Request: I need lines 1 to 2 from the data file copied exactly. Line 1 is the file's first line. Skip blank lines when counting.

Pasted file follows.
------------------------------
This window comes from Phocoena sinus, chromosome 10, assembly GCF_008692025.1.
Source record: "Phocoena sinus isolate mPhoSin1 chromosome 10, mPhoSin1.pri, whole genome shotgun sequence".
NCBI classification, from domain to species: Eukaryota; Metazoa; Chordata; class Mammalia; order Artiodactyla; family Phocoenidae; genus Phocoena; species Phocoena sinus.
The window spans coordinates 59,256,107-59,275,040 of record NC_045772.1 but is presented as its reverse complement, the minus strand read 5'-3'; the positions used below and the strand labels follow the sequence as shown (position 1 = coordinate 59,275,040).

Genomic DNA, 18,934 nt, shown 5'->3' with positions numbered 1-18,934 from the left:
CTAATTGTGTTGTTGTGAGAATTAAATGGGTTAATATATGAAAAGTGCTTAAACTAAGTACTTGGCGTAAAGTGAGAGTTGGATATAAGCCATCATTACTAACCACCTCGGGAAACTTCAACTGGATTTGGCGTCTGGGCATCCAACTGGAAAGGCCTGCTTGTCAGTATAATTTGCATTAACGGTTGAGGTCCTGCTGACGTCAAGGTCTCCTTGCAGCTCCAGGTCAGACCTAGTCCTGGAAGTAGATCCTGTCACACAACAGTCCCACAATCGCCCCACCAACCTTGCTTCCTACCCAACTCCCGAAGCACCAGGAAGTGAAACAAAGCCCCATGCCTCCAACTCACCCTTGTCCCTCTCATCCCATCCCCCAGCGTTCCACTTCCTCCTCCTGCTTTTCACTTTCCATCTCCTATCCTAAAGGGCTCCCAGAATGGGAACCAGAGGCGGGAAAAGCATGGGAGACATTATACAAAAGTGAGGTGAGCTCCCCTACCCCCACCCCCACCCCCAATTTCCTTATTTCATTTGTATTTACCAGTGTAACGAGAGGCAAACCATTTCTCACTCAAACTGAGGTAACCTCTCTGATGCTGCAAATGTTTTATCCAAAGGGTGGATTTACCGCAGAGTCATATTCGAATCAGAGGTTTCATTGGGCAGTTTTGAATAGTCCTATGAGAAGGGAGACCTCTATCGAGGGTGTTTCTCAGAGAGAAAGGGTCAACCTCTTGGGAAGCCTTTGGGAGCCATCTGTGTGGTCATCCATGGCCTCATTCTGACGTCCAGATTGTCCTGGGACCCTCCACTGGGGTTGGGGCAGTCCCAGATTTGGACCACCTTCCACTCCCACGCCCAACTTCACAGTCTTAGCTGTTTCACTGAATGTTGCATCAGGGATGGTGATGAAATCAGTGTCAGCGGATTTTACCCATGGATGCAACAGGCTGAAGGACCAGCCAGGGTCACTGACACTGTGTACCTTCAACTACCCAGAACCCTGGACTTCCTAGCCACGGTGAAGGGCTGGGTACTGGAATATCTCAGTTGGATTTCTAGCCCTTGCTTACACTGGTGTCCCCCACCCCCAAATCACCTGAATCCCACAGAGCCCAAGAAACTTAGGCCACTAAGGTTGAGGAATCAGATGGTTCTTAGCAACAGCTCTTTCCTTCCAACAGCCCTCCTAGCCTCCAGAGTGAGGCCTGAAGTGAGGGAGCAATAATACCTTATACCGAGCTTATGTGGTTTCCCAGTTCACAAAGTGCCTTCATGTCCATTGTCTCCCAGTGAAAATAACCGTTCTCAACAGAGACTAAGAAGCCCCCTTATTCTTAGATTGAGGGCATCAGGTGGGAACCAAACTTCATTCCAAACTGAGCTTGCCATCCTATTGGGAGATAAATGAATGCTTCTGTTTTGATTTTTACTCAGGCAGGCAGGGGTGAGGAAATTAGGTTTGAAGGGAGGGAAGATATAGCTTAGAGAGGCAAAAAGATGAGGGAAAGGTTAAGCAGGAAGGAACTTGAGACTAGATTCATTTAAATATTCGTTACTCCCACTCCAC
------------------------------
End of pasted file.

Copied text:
This window comes from Phocoena sinus, chromosome 10, assembly GCF_008692025.1.
Source record: "Phocoena sinus isolate mPhoSin1 chromosome 10, mPhoSin1.pri, whole genome shotgun sequence".